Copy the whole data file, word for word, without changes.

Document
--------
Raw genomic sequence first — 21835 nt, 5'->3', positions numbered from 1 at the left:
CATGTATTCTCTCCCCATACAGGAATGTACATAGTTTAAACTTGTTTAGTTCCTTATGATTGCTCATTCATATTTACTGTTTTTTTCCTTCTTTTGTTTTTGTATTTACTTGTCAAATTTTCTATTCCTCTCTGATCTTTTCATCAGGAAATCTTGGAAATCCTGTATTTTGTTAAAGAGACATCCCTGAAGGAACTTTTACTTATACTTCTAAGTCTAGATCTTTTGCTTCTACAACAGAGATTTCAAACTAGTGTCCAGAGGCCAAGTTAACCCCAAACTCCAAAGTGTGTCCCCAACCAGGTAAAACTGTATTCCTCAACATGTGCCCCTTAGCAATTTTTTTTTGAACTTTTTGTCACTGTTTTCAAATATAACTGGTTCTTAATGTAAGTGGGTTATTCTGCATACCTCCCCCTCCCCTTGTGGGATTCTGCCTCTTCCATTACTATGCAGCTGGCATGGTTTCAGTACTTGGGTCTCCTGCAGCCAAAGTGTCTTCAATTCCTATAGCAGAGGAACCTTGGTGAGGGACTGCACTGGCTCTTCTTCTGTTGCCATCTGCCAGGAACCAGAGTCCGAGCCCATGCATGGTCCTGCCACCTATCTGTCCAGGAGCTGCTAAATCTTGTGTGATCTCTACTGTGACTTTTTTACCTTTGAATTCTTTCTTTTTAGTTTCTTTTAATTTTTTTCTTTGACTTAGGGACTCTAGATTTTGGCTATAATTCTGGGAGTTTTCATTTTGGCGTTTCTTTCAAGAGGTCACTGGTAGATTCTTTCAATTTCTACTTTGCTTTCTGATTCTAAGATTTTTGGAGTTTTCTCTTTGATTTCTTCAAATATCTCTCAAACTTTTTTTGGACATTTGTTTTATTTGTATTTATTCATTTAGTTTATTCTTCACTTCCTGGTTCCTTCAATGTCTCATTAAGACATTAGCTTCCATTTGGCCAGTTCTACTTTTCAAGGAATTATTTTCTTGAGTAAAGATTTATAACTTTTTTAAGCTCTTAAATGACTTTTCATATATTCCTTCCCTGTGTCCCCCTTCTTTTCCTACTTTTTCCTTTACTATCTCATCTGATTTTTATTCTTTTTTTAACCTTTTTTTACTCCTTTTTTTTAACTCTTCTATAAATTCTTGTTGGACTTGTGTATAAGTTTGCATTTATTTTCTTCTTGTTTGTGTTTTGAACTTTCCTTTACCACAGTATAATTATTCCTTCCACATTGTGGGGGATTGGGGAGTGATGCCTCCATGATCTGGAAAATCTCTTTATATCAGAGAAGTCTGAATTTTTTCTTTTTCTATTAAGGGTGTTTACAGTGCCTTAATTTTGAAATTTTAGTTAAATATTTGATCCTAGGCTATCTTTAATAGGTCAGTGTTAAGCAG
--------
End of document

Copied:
Raw genomic sequence first — 21835 nt, 5'->3', positions numbered from 1 at the left:
CATGTATTCTCTCCCCATACAGGAATGTACATAGTTTAAACTTGTTTAGTTCCTTATGATTGCTCATTCATATTTACTGTTTTTTTCCTTCTTTTGTTTTTGTATTTACTTGTCAAATTTTCTATTCCTCTCTGATCTTTTCATCAGGAAATCTTGGAAATCCTGTATTTTGTTAAAGAGACATCCCTGAAGGAACTTTTACTTATACTTCTAAGTCTAGATCTTTTGCTTCTACAACAGAGATTTCAAACTAGTGTCCAGAGGCCAAGTTAACCCCAAACTCCAAAGTGTGTCCCCAACCAGGTAAAACTGTATTCCTCAACATGTGCCCCTTAGCAATTTTTTTTTGAACTTTTTGTCACTGTTTTCAAATATAACTGGTTCTTAATGTAAGTGGGTTATTCTGCATACCTCCCCCTCCCCTTGTGGGATTCTGCCTCTTCCATTACTATGCAGCTGGCATGGTTTCAGTACTTGGGTCTCCTGCAGCCAAAGTGTCTTCAATTCCTATAGCAGAGGAACCTTGGTGAGGGACTGCACTGGCTCTTCTTCTGTTGCCATCTGCCAGGAACCAGAGTCCGAGCCCATGCATGGTCCTGCCACCTATCTGTCCAGGAGCTGCTAAATCTTGTGTGATCTCTACTGTGACTTTTTTACCTTTGAATTCTTTCTTTTTAGTTTCTTTTAATTTTTTTCTTTGACTTAGGGACTCTAGATTTTGGCTATAATTCTGGGAGTTTTCATTTTGGCGTTTCTTTCAAGAGGTCACTGGTAGATTCTTTCAATTTCTACTTTGCTTTCTGATTCTAAGATTTTTGGAGTTTTCTCTTTGATTTCTTCAAATATCTCTCAAACTTTTTTTGGACATTTGTTTTATTTGTATTTATTCATTTAGTTTATTCTTCACTTCCTGGTTCCTTCAATGTCTCATTAAGACATTAGCTTCCATTTGGCCAGTTCTACTTTTCAAGGAATTATTTTCTTGAGTAAAGATTTATAACTTTTTTAAGCTCTTAAATGACTTTTCATATATTCCTTCCCTGTGTCCCCCTTCTTTTCCTACTTTTTCCTTTACTATCTCATCTGATTTTTATTCTTTTTTTAACCTTTTTTTACTCCTTTTTTTTAACTCTTCTATAAATTCTTGTTGGACTTGTGTATAAGTTTGCATTTATTTTCTTCTTGTTTGTGTTTTGAACTTTCCTTTACCACAGTATAATTATTCCTTCCACATTGTGGGGGATTGGGGAGTGATGCCTCCATGATCTGGAAAATCTCTTTATATCAGAGAAGTCTGAATTTTTTCTTTTTCTATTAAGGGTGTTTACAGTGCCTTAATTTTGAAATTTTAGTTAAATATTTGATCCTAGGCTATCTTTAATAGGTCAGTGTTAAGCAG